Village Cigars in Greenwich Village closes amid rent dispute
Village Cigars, the iconic Greenwich Village smoke shop in front of Hess Triangle, New York City’s smallest piece of private land, has closed after over a century in business. The shop, located at 110 Seventh Avenue and Christopher Street within a distinctive red triangle-shaped building, shut its doors amid an alleged rent dispute between owner Andy Singh and landlord Jon Posner, as reported by Curbed. Posner claims that he signed a separation agreement with Singh, which required him to vacate the store by February 7.
While devastating for many long-time customers and neighborhood residents, the closure of Village Cigars does not come as a complete surprise. Posner listed the historic building on the market for $5.5 million in 2021, claiming the pandemic had “detrimentally impacted the property’s retail income.”
Posner now says that the building is off the market, expressing his intentions to preserve its historic character and search for a new tenant interested in preserving the unmistakable red signage that hangs above the Christopher Street subway station entrances.
Singh, who has owned Village Cigars and the adjacent convenience store, Andy’s Deli, for 26 years, told Curbed he never stopped paying rent and blamed the store’s closure over a lease disagreement with Posner.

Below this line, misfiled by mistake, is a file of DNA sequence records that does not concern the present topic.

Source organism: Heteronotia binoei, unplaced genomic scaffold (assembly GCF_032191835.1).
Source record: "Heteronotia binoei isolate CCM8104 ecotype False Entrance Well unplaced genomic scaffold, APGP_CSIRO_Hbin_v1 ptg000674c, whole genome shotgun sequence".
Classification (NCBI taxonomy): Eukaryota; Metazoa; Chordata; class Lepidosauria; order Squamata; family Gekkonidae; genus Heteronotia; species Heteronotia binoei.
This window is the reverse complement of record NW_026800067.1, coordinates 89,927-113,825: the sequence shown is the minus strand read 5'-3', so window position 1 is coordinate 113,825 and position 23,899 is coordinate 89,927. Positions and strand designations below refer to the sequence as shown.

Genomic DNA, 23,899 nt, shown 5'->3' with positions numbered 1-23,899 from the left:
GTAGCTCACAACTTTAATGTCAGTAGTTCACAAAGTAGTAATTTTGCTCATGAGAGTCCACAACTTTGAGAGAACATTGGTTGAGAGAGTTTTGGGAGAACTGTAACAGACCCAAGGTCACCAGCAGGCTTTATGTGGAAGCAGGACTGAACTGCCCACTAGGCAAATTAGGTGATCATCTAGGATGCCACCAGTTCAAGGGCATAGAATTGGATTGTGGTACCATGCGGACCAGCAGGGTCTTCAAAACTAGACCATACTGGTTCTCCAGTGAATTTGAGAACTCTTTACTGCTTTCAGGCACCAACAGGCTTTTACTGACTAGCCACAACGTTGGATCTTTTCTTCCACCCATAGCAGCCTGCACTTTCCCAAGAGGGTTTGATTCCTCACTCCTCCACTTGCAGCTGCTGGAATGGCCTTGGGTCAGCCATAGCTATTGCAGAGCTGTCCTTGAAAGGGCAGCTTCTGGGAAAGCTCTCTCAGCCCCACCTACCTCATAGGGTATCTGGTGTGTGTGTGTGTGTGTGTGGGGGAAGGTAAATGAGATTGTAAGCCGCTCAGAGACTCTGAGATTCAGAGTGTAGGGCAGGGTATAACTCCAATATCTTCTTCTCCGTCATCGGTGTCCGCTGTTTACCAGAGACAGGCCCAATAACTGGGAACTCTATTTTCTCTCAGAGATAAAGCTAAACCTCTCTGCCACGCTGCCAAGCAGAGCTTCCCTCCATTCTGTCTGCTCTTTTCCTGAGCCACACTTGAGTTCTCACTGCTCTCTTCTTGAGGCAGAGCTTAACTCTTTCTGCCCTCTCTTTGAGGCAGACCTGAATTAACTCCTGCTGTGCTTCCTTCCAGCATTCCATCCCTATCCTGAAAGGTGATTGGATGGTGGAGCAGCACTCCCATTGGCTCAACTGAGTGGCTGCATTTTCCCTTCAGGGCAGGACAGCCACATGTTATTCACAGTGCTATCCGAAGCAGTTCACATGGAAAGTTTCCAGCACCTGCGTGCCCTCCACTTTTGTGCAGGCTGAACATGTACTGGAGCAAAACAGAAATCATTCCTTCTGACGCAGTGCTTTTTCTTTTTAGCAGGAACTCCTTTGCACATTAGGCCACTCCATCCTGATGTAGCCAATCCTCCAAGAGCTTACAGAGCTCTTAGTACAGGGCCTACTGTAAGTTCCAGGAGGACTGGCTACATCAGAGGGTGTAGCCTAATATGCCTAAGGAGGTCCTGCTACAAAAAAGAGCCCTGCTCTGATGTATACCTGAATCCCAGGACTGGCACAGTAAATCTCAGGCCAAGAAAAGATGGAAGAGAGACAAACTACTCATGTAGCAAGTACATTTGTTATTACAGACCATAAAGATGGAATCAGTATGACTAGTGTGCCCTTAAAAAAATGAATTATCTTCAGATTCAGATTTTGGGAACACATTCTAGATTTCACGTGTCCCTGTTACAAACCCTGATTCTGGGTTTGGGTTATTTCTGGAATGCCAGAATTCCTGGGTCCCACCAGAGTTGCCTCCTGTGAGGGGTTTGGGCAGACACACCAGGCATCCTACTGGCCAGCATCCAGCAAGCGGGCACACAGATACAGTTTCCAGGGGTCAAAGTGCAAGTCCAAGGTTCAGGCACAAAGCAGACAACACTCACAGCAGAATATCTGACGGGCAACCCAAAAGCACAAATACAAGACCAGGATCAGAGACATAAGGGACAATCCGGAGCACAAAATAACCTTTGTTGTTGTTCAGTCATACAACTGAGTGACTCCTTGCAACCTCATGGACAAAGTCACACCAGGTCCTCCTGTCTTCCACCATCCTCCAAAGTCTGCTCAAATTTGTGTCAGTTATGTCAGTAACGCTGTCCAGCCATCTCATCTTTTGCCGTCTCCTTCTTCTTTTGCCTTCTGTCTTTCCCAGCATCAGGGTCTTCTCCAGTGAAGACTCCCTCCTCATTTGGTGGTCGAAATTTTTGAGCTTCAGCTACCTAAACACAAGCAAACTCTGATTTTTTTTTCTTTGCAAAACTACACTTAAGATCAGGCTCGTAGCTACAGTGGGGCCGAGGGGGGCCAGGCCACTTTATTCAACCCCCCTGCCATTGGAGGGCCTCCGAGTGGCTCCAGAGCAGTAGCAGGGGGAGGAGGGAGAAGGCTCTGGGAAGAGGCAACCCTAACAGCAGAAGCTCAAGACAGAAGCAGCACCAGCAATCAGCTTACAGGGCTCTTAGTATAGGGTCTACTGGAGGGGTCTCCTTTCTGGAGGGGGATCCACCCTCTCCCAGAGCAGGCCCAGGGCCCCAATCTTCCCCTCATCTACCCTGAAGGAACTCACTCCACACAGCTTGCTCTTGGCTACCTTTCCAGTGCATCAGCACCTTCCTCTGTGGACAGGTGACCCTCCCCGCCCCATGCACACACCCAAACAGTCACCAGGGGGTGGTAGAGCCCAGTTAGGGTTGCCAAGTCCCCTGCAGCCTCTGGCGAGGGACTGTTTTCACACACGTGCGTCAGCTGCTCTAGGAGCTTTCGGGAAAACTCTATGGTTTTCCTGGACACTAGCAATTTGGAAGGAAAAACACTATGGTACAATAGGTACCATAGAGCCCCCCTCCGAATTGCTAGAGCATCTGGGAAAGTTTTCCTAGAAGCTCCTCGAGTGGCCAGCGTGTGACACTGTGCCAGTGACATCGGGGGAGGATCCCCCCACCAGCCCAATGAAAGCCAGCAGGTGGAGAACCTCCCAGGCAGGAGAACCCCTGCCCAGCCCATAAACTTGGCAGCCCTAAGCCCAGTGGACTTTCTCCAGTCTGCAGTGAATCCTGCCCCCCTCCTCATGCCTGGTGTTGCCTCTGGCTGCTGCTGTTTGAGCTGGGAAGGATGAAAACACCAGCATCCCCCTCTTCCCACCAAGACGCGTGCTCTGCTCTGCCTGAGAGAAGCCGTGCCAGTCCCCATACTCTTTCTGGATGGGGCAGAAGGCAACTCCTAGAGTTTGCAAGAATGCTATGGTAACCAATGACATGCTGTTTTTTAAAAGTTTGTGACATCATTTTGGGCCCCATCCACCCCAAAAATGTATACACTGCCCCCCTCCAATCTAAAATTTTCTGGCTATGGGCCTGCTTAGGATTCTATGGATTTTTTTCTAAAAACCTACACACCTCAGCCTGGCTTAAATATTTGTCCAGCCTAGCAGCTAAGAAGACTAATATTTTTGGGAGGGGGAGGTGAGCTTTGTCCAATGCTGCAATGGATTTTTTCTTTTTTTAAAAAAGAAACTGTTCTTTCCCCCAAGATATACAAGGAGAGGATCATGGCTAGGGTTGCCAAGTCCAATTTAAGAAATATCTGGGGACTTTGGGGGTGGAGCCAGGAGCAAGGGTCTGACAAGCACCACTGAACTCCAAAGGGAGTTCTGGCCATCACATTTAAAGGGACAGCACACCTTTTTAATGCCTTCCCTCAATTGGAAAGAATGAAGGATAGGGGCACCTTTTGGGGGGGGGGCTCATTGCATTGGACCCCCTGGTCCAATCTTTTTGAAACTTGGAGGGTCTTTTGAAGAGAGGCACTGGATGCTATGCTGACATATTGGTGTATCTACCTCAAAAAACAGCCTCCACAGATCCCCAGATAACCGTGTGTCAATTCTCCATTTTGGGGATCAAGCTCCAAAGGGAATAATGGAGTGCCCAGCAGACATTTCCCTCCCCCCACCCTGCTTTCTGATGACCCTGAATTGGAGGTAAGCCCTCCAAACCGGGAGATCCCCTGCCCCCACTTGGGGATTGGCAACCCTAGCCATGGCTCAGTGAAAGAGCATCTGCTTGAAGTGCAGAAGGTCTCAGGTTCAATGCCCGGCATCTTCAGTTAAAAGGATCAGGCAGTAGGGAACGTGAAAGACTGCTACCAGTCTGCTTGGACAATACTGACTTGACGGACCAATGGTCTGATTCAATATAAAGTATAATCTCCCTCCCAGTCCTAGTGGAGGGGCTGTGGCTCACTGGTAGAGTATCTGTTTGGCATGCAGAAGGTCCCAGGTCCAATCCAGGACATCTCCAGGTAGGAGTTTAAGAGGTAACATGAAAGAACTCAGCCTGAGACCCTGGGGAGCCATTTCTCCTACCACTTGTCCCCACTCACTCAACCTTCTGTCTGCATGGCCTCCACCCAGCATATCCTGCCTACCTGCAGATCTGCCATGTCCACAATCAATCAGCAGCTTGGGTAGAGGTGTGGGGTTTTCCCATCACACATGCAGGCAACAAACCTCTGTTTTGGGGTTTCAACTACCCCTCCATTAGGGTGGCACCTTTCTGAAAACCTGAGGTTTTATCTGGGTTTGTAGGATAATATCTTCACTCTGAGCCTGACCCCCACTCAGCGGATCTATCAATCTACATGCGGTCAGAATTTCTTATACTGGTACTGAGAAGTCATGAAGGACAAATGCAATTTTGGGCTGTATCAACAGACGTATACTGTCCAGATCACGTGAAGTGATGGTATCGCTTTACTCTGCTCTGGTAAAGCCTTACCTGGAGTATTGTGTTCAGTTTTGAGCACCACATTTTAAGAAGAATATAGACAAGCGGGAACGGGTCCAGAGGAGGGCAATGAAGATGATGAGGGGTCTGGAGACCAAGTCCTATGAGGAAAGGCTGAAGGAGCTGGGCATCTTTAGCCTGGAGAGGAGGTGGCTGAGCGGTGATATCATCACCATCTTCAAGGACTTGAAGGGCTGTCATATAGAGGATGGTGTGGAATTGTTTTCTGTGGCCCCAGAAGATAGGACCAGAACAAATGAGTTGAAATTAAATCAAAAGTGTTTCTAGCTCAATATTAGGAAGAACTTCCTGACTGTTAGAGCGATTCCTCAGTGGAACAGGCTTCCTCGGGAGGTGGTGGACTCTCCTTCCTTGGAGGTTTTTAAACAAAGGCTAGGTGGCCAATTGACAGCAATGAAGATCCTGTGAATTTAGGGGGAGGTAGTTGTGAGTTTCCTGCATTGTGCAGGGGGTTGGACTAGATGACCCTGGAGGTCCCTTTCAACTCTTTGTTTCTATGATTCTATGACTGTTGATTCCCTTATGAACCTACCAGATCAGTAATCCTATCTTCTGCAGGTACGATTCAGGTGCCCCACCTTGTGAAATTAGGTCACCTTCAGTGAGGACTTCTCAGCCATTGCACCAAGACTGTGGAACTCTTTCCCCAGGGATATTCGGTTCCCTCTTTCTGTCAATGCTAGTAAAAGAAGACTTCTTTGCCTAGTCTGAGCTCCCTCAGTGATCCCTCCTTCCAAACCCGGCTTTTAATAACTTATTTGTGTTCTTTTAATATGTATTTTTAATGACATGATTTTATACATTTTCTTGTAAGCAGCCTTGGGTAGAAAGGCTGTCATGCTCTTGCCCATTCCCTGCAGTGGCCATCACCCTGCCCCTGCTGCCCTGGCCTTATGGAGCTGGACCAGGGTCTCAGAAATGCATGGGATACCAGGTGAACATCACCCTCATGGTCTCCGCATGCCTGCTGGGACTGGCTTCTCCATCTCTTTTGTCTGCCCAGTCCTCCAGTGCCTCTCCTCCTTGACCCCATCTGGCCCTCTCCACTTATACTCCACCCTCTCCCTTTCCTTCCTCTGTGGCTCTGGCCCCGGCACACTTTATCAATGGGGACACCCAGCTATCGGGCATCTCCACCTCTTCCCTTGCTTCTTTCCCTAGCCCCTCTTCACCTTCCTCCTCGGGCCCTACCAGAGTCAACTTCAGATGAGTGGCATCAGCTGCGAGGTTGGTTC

Due to pandemic-related financial challenges, Singh switched to a month-to-month lease agreement. After the city stopped approving his tobacco license several years ago, he requested a 10-year lease. Singh said the new lease would allow him to change the business into a wine store, but Posner declined.
Village Cigars has sold smokes to New Yorkers since the early 20th century when it opened as Union Cigars. The building’s historic character lies not only in its iconic red design but also because of the Hess Triangle, a famous mosaic set into the concrete in front of the store.
Located on a mere 373-square-foot wedge of sidewalk adjacent to the store, the 300-square-inch mosaic reads “Property of the Hess Estate, Which Has Never Been Dedicated for Public Purposes.” Andrew Berman, executive director of Village Preservation, has previously explained the triangle’s history to 6sqft:
“The triangle results from the demolition of dozens of buildings in the 1910s to make for the construction of Seventh Avenue South (Seventh Avenue previously ended at 11th Street) and the subway line underneath. One of those buildings was an apartment house known as the Voorhis, owned by the heirs of David Hess. Like many owners, they resisted giving up their property but lost their battle to City Hall…
But not entirely. When the property was condemned, a sloppy surveyor missed its easternmost corner. The City tried to get the Hesses to hand it over voluntarily, but they refused, and in 1922 installed the plaque indicating their continued ownership of this tiny piece of land, in spite of the wishes of the city.”
In 1938, the Hess family sold the triangle to Village Cigars for $1,000, who along with all of the businesses’ subsequent decided to keep the mosaic due to its fascinating history.